Shawn Fredericks | Correspondent

Apathy is defined as a lack of interest, enthusiasm or concern. Dear reader, please pay attention to that last word: concern. In the black community, there is a trend of apathy toward issues that we selectively do not feel we, as a community, should concern ourselves with.

I am writing this because I feel it is therapeutic to name our ghosts and demons. Apathy is a ghost that plagues many communities around the world. However, I want to highlight how a fraction of the modern-day black community, unfortunately, speaks often of struggles but does little, if anything, to beat the struggles of groups we don’t identify with.

That is not a knock on any leader or activist; it’s knock on those who expect to live their lives reaping benefits while other people do the work. Cause lets keep it all the way authentic: a lot of black people on this campus only rep black lives matter when it’s a hot topic on social media and don’t show up for others when it matters.

A “Defend DACA” rally was held at NC State immediately after the Trump administration announced it would rescind DACA. What happened at the DACA rally would not happen in the days of Martin Luther King Jr. and Malcolm X. On that day, very few leaders of black organizations showed up. I could not, for the life of me, understand how or why leaders who often express frustration with systematic oppression did not feel the need to make their presence known when systematic oppression hit their fellow students.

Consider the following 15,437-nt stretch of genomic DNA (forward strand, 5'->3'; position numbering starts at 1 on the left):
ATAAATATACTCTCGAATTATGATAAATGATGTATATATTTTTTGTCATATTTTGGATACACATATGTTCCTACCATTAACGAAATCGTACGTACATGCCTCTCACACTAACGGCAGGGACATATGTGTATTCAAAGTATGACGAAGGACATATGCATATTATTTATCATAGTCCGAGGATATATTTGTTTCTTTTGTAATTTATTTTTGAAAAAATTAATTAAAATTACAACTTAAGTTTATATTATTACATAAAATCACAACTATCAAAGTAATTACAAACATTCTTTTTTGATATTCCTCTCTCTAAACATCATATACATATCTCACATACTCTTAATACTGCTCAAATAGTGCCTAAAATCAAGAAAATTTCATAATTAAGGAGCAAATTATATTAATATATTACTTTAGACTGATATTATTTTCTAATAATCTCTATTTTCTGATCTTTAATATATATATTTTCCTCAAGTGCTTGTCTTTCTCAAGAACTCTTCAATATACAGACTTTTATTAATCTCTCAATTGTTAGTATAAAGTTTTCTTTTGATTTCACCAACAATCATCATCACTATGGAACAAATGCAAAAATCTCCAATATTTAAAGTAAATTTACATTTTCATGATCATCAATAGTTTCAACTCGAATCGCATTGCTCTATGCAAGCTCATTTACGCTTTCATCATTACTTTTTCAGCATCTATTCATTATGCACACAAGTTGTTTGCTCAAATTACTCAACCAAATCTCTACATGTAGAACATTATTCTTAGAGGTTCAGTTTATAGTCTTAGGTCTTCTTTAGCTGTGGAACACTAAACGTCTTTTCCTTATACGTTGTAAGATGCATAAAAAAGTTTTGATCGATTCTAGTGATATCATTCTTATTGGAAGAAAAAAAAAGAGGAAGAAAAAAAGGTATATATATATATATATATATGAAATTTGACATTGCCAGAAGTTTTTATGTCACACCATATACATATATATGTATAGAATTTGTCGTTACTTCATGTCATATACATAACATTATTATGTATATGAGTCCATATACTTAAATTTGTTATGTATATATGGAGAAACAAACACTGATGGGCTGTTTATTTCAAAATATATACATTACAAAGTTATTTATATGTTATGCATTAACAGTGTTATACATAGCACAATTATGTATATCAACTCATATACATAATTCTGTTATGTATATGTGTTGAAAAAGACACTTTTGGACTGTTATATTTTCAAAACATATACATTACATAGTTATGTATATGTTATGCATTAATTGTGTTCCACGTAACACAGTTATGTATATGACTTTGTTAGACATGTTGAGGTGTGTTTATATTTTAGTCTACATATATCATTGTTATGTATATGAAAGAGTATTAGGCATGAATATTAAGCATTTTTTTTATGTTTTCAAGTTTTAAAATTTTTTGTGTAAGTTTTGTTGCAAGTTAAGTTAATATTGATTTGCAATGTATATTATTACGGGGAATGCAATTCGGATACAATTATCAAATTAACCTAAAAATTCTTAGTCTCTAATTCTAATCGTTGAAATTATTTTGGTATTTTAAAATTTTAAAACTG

We undermine the values of the black community when we do not embody and act upon those values. When we are silent on injustices that befall other communities, we become part of the oppression instead of its liberators.

I have heard people express sentiments that certain issues should stay an issue for one particular community to solve; however, in the words of the great Martin Luther King Jr. “Injustice anywhere is a threat to justice everywhere.” If oppression is allowed on one community, then oppression can be tolerated when it spreads to other communities.

When the black community highlights our own issues, we want support for our cause. So how can we as a community want the support of others whilst at the same time turning a blind eye to issues affecting other minority communities? It is hypocrisy. And it is a hypocrisy that must be corrected in order for us to move forward to ending the systemic oppression of people of color.

I want to throw this last point out here: DACA is not just a Latinx issue, but an issue that affects people of all different pigmentations. It includes black immigrants from all over the African diaspora. According to the Black Alliance of Just Immigration, about 575,000 black immigrants are affected by DACA. Additionally, black immigrants are already disportionately deported. BAJI Deputy Director Carl Lipscombe was quoted in The Nation saying, “Black immigrants comprise just 5 percent of the overall immigrant population, but 21 percent of those deported as a result of criminal contact. (A similar disparity) holds true when we look at detention rates.”

Although it should not take these statistics to call people into action, I want to highlight this for those in the black community who feel this is not an issue we need to speak up about. As a community that celebrates Pan-Afrikan Week, we need to be woke and active on this DACA issue. Let me be more specific: for the people who do nothing for the black community here at NC State and only show up to party for Pan-Afrikan Week, treating such a high ideal of unity across the African diaspora as an excuse to party for a week shames not just this community but our ancestors and predecessors. So please, when you’re called to action, answer and execute.